• Elke

Little People – Big conversations

One minute he was here, full of life, and the next he was gone. I never got to say goodbye


Little People – Big conversations

April 22nd, 2009 is a day that will be etched in my mind forever. It was a Wednesday – beautifully sunny – and the day my husband died. He was 34. Martin suffered a catastrophic heart attack while away with our three-year-old son Alex for a father-son bonding weekend. No warning. No previous symptoms. No family history. One minute he was here, full of life, and the next he was gone. I never got to say goodbye. I was at home, 165 miles away, feeding our 11 months old daughter Olivia and excitedly waiting for them to return. But he never did. All of a sudden I was a young widow and a single parent to two grieving children under four – in total shock.


From the start, I knew I wanted to be completely honest with my children. I knew I had to tell them that their daddy had died. Knew I had to use age-appropriate language. But how could I explain to a three-year-old that his daddy could never come back? If I said: “He’s gone to a better place”, Alex would worry about what he had done wrong for his daddy to want to go away. If I said: “He’s gone to sleep”, he would worry about both himself and others going to sleep. If I said: “He’s gone to work”, I might appease him for a little while, but it wouldn’t be helpful in the long run, as I would still eventually have to explain why Daddy wasn’t coming home – and I might even lose his trust in the process…


So I spent the four-hour drive thinking about what to say. When I finally got there, Alex saw me straightaway and shouted: “Oi! No girls allowed! What are you doing here, Mummy?”, instantly followed by: “Is Daddy coming back in a minute?”


And there it was. My cue to start one of the most difficult conversations of my life. I knew I had to say what I had come up with in the car, here and now, or it would never come out. I knelt down in front of him, gently put his head against my chest, and asked him if he could hear anything. “I can hear a funny ‘bump, bump, bump’”, he said. I nodded, and went on to explain that he could hear the sound of my heart. “Everybody has got a heart”, I explained. “When it stops beating, your body doesn’t work any more, and you can’t walk or talk or wear little boys on your head any more. That is what happened to daddy’s heart. Daddy’s heart stopped beating, and he died. He can never come back.”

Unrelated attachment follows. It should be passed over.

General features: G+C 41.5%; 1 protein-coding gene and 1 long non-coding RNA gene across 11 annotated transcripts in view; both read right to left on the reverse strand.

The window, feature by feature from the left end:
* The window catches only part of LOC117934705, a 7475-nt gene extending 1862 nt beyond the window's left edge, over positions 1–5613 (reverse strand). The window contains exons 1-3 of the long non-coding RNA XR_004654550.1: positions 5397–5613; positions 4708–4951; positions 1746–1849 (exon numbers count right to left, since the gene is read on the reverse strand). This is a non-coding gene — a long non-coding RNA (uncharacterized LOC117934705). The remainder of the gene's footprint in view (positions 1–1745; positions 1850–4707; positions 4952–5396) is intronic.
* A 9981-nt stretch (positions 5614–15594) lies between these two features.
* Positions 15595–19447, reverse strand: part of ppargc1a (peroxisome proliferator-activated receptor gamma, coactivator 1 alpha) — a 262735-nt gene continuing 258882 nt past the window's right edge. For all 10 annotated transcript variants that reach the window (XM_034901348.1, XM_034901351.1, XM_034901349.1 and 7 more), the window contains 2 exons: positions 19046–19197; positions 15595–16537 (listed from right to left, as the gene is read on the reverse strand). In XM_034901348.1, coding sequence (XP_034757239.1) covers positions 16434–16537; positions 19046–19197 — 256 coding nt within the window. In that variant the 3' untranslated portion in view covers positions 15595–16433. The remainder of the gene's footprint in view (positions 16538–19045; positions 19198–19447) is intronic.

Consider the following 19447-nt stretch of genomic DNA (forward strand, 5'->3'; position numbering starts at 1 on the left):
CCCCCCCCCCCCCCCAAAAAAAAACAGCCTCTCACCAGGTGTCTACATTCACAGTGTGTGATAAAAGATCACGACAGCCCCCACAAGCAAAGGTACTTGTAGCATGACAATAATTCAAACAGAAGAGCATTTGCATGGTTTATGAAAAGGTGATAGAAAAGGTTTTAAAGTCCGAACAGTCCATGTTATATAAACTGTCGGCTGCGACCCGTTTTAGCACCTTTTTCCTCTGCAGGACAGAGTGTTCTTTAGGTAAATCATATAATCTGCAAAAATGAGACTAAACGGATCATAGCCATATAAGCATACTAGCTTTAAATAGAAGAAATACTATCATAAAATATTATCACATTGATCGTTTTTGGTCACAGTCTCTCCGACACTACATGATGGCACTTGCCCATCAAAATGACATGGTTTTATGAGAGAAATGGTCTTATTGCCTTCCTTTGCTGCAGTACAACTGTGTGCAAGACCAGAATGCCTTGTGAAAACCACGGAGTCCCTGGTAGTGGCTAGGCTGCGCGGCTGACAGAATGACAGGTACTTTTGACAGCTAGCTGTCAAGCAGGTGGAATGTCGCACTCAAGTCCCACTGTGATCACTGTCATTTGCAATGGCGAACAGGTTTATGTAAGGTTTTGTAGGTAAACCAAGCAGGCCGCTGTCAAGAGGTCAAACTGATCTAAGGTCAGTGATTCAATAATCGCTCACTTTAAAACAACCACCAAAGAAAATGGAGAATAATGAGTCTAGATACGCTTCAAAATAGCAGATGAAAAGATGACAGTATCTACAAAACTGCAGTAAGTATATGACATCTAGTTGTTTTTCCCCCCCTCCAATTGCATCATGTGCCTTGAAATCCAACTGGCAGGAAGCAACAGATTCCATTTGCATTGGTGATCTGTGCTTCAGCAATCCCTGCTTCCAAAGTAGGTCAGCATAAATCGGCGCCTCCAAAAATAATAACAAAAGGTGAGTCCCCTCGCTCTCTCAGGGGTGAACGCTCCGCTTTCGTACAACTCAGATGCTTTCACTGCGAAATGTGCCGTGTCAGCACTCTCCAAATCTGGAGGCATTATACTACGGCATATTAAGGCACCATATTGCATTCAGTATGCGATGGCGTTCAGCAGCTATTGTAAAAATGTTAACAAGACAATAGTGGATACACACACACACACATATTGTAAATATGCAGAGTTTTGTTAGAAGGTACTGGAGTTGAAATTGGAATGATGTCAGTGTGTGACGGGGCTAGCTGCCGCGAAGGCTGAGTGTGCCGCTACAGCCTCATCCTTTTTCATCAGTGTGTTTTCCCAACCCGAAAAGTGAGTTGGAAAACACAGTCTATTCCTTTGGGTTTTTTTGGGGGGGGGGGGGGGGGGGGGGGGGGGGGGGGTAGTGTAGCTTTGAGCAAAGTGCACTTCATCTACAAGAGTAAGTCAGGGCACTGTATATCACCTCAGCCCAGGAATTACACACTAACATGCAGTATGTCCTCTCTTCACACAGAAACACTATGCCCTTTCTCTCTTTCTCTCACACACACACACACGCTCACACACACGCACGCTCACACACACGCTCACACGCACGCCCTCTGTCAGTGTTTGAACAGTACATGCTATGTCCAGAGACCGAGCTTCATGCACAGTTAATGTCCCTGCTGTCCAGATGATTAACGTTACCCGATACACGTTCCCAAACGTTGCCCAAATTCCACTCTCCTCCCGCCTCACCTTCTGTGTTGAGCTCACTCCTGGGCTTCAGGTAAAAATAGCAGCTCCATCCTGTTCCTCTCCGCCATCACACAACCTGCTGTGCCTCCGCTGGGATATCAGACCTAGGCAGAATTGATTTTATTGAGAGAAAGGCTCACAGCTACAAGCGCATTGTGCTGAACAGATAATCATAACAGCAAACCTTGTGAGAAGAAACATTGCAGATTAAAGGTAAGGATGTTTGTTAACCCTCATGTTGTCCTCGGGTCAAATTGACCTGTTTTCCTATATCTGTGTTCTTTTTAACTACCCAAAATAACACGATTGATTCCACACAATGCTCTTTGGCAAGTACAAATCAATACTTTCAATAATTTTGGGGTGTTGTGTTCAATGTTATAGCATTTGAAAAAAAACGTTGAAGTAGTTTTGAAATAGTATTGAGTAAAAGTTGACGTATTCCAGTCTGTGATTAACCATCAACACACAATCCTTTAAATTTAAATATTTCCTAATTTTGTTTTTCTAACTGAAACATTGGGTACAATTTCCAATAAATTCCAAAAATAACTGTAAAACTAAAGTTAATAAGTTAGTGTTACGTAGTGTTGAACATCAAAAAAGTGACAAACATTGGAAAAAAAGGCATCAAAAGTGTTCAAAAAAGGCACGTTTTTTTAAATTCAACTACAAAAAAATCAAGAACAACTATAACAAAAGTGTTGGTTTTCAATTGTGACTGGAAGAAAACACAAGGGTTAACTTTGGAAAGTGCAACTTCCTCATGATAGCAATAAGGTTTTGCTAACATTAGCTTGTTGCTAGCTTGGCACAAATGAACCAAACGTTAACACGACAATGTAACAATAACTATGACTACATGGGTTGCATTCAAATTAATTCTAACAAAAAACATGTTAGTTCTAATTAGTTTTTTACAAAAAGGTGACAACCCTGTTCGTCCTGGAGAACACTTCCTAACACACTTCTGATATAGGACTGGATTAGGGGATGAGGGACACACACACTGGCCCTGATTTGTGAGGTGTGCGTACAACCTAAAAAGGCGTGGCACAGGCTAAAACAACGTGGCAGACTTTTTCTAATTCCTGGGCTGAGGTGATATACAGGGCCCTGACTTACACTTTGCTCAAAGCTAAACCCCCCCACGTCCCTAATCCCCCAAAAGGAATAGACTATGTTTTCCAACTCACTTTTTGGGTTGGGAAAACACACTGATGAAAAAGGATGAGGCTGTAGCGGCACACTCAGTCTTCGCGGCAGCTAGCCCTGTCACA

It didn’t sink in. And how could it?!... A three-year-old doesn’t yet understand the word ‘death’, or ‘dying’. They don’t even know that such a thing exists! People had been telling me that children of that age were ‘too young to understand’; that they ‘would just forget’. But Alex asked me question after question – not just in the following days, but in the following weeks, months and years. Still aged three, he asked me such questions as: “Will you have to die, Mummy?”, “How many more sleeps until I have do die?” and “What happened to daddy’s body?”…


I tried to find a children’s book that would explain what death is, so we could sit down and read it together, but no matter where I looked, I couldn’t find anything appropriate. And I couldn’t understand why. After all, we all have to die, right?!...


I set out to write my own, and with a lot of persistence, determination, and the amazing support of a lot of wonderful crowdfunders, I published “Is Daddy Coming Back in a Minute?” in 2012, closely followed by “What Happened to Daddy’s Body?” in 2014. These fully-illustrated children’s books explain gently, yet honestly and in age-appropriate language, what death is, and what happens to the body after death – written from the perspective of three-year-old Alex.


I, just like every other parent on the planet, want to protect my children from harm – be it physical, or emotional. But, no matter how hard we try, we can’t protect them from everything – I couldn’t protect them from this: their daddy had died, and it was up to me to help them understand what had happened. That he didn’t chose to leave. That they hadn’t done anything wrong to make this happen. That it wasn’t their fault.


And, crucially, that it is okay to feel sad and to cry, but that it is also okay to feel happy, too.

Elke Thompson

Elke Thompson is a young widow, mum and step mum to seven children, breast cancer survivor, author, speaker and creative.


You can find out more about her and her work on her website www.elkethompson.com